• Data-lineage projects have the potential to reduce the costs associated with redundant data and systems as well as identification of reusable data and processes.
  • The insights that data lineage provides expand the ability to more easily identify new business opportunities, such as the creation of new products or services, through better understanding of data and visualization of data and processes.

2. Selecting a Technology Solution for Data Lineage

While many data-lineage projects in financial-services firms started as in-house, manual developments, an increasing number of firms have graduated to a mix of in-house and vendor solutions. When deciding on what technology to deploy, organizations should consider existing data-lineage systems, whether those systems are automated, semi-automated or manual, and what target outcomes the firm is aiming to achieve.

Existing systems may include data-lineage functionality built on top of relational database technology, but this combination can be limiting in large and complex environments where huge amounts of data must be traced but is frequently changing. In this case, a multi-model NoSQL database with the ability to more easily integrate various schemas for structured and unstructured data and metadata is likely to be a better alternative.

3. Implementing a Data-Lineage Approach

For financial services firms that have already implemented data lineage to meet regulatory compliance requirements, there is an opportunity to adopt the discipline for other business requests, such as use cases that involve a need for increased automation. For firms at the beginning of the process, here are some high-level implementation guidelines that should be considered ahead of any project:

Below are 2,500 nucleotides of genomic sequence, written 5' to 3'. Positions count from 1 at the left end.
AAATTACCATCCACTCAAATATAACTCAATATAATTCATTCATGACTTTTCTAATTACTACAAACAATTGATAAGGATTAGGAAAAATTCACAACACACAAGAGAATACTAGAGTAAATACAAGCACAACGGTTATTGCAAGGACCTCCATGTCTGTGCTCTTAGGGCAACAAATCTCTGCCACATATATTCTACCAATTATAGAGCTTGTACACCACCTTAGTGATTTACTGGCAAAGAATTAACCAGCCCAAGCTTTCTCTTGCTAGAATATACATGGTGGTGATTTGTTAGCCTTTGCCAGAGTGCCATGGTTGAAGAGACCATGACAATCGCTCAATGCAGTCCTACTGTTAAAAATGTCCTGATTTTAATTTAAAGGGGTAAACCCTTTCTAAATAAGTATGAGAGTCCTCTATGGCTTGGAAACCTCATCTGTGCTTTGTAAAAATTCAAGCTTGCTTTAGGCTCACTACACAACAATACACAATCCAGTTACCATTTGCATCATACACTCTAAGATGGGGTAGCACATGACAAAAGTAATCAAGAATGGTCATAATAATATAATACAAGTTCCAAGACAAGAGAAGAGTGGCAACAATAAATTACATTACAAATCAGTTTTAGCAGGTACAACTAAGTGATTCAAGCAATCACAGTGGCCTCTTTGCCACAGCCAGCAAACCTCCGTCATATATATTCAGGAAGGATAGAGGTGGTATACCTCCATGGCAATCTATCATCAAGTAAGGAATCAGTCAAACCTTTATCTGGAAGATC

• Consider the scope of a data-lineage project. What are the main drivers of the project? How many data flows will be covered? How will structured and unstructured data be handled? What systems will be impacted?
  • Start small. Identify a pilot project with a well-defined scope that will have a relatively large impact on the firm. Successfully executing a smaller project quickly that shows true business value will help secure management buy-in and funding for new use cases.
  • Determine if the required skills to implement and maintain a data-lineage project exists or whether external help is needed. Also ensure that the project not only has technical implementation team involvement but also includes business stakeholders and the right project champion.

Data-Lineage Resources

The object of this post is to provide an introduction to data lineage and help you begin thinking about best practices for implementation. For more detailed information on data lineage, please refer to the 2019 Data Lineage Handbook. The handbook is a comprehensive guide to understanding the business and technical challenges and opportunities of data lineage and why a solution like MarkLogic® should be a core component of any implementation approach.

In addition to the handbook, you may be interested in listening to a webinar hosted by Data Management Insights on data lineage to drive compliance and as a business imperative.

Ed Downs

Ed Downs is responsible for customer solutions marketing at MarkLogic. He draws on his considerable experience, having delivered large-scale big data projects and operational and analytical solutions for public and private sector organizations, to drive awareness and accelerate adoption of the MarkLogic platform.